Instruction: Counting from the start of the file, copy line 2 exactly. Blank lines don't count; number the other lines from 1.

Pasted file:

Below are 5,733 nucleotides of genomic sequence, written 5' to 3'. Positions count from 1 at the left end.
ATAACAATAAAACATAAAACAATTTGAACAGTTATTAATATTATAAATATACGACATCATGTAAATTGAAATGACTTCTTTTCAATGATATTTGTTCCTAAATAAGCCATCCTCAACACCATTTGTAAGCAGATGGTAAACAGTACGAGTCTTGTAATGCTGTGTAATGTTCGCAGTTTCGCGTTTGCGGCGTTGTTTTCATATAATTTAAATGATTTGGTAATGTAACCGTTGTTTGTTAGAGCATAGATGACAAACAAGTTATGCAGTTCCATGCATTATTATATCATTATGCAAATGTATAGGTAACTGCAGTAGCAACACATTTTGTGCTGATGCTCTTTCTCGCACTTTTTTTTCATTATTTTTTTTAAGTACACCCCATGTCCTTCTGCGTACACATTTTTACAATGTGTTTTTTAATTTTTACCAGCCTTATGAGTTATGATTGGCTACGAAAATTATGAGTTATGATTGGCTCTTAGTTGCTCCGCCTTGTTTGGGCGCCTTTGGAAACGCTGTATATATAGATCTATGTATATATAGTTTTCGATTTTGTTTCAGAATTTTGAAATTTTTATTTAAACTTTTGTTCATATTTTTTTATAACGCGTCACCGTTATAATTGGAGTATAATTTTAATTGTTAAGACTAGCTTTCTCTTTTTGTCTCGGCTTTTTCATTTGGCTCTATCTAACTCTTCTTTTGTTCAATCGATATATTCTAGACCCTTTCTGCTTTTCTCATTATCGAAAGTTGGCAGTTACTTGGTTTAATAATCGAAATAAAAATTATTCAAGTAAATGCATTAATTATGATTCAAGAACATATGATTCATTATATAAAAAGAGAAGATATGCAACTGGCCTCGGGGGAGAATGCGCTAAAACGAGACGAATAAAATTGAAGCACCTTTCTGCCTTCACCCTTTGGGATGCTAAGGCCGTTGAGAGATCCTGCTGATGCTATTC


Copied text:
ATAACAATAAAACATAAAACAATTTGAACAGTTATTAATATTATAAATATACGACATCATGTAAATTGAAATGACTTCTTTTCAATGATATTTGTTCCTAAATAAGCCATCCTCAACACCATTTGTAAGCAGATGGTAAACAGTACGAGTCTTGTAATGCTGTGTAATGTTCGCAGTTTCGCGTTTGCGGCGTTGTTTTCATATAATTTAAATGATTTGGTAATGTAACCGTTGTTTGTTAGAGCATAGATGACAAACAAGTTATGCAGTTCCATGCATTATTATATCATTATGCAAATGTATAGGTAACTGCAGTAGCAACACATTTTGTGCTGATGCTCTTTCTCGCACTTTTTTTTCATTATTTTTTTTAAGTACACCCCATGTCCTTCTGCGTACACATTTTTACAATGTGTTTTTTAATTTTTACCAGCCTTATGAGTTATGATTGGCTACGAAAATTATGAGTTATGATTGGCTCTTAGTTGCTCCGCCTTGTTTGGGCGCCTTTGGAAACGCTGTATATATAGATCTATGTATATATAGTTTTCGATTTTGTTTCAGAATTTTGAAATTTTTATTTAAACTTTTGTTCATATTTTTTTATAACGCGTCACCGTTATAATTGGAGTATAATTTTAATTGTTAAGACTAGCTTTCTCTTTTTGTCTCGGCTTTTTCATTTGGCTCTATCTAACTCTTCTTTTGTTCAATCGATATATTCTAGACCCTTTCTGCTTTTCTCATTATCGAAAGTTGGCAGTTACTTGGTTTAATAATCGAAATAAAAATTATTCAAGTAAATGCATTAATTATGATTCAAGAACATATGATTCATTATATAAAAAGAGAAGATATGCAACTGGCCTCGGGGGAGAATGCGCTAAAACGAGACGAATAAAATTGAAGCACCTTTCTGCCTTCACCCTTTGGGATGCTAAGGCCGTTGAGAGATCCTGCTGATGCTATTC